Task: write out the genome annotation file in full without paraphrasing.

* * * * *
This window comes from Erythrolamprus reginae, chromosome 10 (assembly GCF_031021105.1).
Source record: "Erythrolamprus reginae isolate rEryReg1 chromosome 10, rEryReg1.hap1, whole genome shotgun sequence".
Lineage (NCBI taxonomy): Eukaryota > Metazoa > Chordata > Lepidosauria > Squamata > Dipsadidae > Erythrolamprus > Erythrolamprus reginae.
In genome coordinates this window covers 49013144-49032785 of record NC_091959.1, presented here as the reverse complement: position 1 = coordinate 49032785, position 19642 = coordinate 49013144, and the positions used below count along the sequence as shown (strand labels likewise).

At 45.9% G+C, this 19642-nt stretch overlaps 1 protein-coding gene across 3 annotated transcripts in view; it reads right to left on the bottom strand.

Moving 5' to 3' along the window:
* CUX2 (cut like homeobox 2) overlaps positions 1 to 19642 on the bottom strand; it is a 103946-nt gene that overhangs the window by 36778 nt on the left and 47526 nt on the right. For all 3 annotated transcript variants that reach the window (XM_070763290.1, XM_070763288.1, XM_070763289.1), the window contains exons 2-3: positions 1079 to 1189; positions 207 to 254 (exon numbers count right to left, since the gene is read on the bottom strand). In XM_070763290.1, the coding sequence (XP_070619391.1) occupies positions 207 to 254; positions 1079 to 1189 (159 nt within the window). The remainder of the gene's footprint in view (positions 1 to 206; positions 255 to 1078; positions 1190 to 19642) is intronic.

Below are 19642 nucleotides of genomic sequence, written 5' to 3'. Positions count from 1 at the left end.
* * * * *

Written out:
This window comes from Erythrolamprus reginae, chromosome 10 (assembly GCF_031021105.1).
Source record: "Erythrolamprus reginae isolate rEryReg1 chromosome 10, rEryReg1.hap1, whole genome shotgun sequence".
Lineage (NCBI taxonomy): Eukaryota > Metazoa > Chordata > Lepidosauria > Squamata > Dipsadidae > Erythrolamprus > Erythrolamprus reginae.
In genome coordinates this window covers 49013144-49032785 of record NC_091959.1, presented here as the reverse complement: position 1 = coordinate 49032785, position 19642 = coordinate 49013144, and the positions used below count along the sequence as shown (strand labels likewise).

At 45.9% G+C, this 19642-nt stretch overlaps 1 protein-coding gene across 3 annotated transcripts in view; it reads right to left on the bottom strand.

Moving 5' to 3' along the window:
* CUX2 (cut like homeobox 2) overlaps positions 1 to 19642 on the bottom strand; it is a 103946-nt gene that overhangs the window by 36778 nt on the left and 47526 nt on the right. For all 3 annotated transcript variants that reach the window (XM_070763290.1, XM_070763288.1, XM_070763289.1), the window contains exons 2-3: positions 1079 to 1189; positions 207 to 254 (exon numbers count right to left, since the gene is read on the bottom strand). In XM_070763290.1, the coding sequence (XP_070619391.1) occupies positions 207 to 254; positions 1079 to 1189 (159 nt within the window). The remainder of the gene's footprint in view (positions 1 to 206; positions 255 to 1078; positions 1190 to 19642) is intronic.

Below are 19642 nucleotides of genomic sequence, written 5' to 3'. Positions count from 1 at the left end.